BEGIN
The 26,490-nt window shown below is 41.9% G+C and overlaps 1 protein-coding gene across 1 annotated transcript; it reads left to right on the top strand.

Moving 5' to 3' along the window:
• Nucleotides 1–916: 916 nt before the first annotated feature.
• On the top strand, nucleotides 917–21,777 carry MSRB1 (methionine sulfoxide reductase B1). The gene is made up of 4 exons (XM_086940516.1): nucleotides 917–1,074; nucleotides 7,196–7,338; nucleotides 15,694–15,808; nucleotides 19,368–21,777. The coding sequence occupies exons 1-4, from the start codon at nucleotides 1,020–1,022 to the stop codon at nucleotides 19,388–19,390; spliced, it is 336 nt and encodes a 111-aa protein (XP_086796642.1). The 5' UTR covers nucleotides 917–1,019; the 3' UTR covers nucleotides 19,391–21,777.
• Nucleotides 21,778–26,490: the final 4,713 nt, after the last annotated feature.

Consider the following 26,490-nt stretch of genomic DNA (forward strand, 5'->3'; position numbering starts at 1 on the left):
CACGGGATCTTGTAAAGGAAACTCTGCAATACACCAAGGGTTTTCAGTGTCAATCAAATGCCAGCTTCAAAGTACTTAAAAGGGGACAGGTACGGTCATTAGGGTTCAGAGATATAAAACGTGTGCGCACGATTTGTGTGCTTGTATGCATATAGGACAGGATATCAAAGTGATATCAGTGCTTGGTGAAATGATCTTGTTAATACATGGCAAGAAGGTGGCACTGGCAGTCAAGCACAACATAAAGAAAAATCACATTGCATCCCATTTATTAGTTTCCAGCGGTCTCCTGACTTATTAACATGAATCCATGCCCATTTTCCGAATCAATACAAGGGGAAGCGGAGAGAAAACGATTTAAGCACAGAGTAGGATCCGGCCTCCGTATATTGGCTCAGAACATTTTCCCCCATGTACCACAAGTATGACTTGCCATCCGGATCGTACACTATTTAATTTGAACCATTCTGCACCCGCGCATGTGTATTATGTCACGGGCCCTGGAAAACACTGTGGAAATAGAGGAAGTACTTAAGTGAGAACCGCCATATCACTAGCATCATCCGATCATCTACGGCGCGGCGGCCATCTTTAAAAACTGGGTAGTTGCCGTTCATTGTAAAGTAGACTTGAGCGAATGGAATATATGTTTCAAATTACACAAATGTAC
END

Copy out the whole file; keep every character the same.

The 26,490-nt window shown below is 41.9% G+C and overlaps 1 protein-coding gene across 1 annotated transcript; it reads left to right on the top strand.

Moving 5' to 3' along the window:
• Nucleotides 1–916: 916 nt before the first annotated feature.
• On the top strand, nucleotides 917–21,777 carry MSRB1 (methionine sulfoxide reductase B1). The gene is made up of 4 exons (XM_086940516.1): nucleotides 917–1,074; nucleotides 7,196–7,338; nucleotides 15,694–15,808; nucleotides 19,368–21,777. The coding sequence occupies exons 1-4, from the start codon at nucleotides 1,020–1,022 to the stop codon at nucleotides 19,388–19,390; spliced, it is 336 nt and encodes a 111-aa protein (XP_086796642.1). The 5' UTR covers nucleotides 917–1,019; the 3' UTR covers nucleotides 19,391–21,777.
• Nucleotides 21,778–26,490: the final 4,713 nt, after the last annotated feature.

Consider the following 26,490-nt stretch of genomic DNA (forward strand, 5'->3'; position numbering starts at 1 on the left):
CACGGGATCTTGTAAAGGAAACTCTGCAATACACCAAGGGTTTTCAGTGTCAATCAAATGCCAGCTTCAAAGTACTTAAAAGGGGACAGGTACGGTCATTAGGGTTCAGAGATATAAAACGTGTGCGCACGATTTGTGTGCTTGTATGCATATAGGACAGGATATCAAAGTGATATCAGTGCTTGGTGAAATGATCTTGTTAATACATGGCAAGAAGGTGGCACTGGCAGTCAAGCACAACATAAAGAAAAATCACATTGCATCCCATTTATTAGTTTCCAGCGGTCTCCTGACTTATTAACATGAATCCATGCCCATTTTCCGAATCAATACAAGGGGAAGCGGAGAGAAAACGATTTAAGCACAGAGTAGGATCCGGCCTCCGTATATTGGCTCAGAACATTTTCCCCCATGTACCACAAGTATGACTTGCCATCCGGATCGTACACTATTTAATTTGAACCATTCTGCACCCGCGCATGTGTATTATGTCACGGGCCCTGGAAAACACTGTGGAAATAGAGGAAGTACTTAAGTGAGAACCGCCATATCACTAGCATCATCCGATCATCTACGGCGCGGCGGCCATCTTTAAAAACTGGGTAGTTGCCGTTCATTGTAAAGTAGACTTGAGCGAATGGAATATATGTTTCAAATTACACAAATGTAC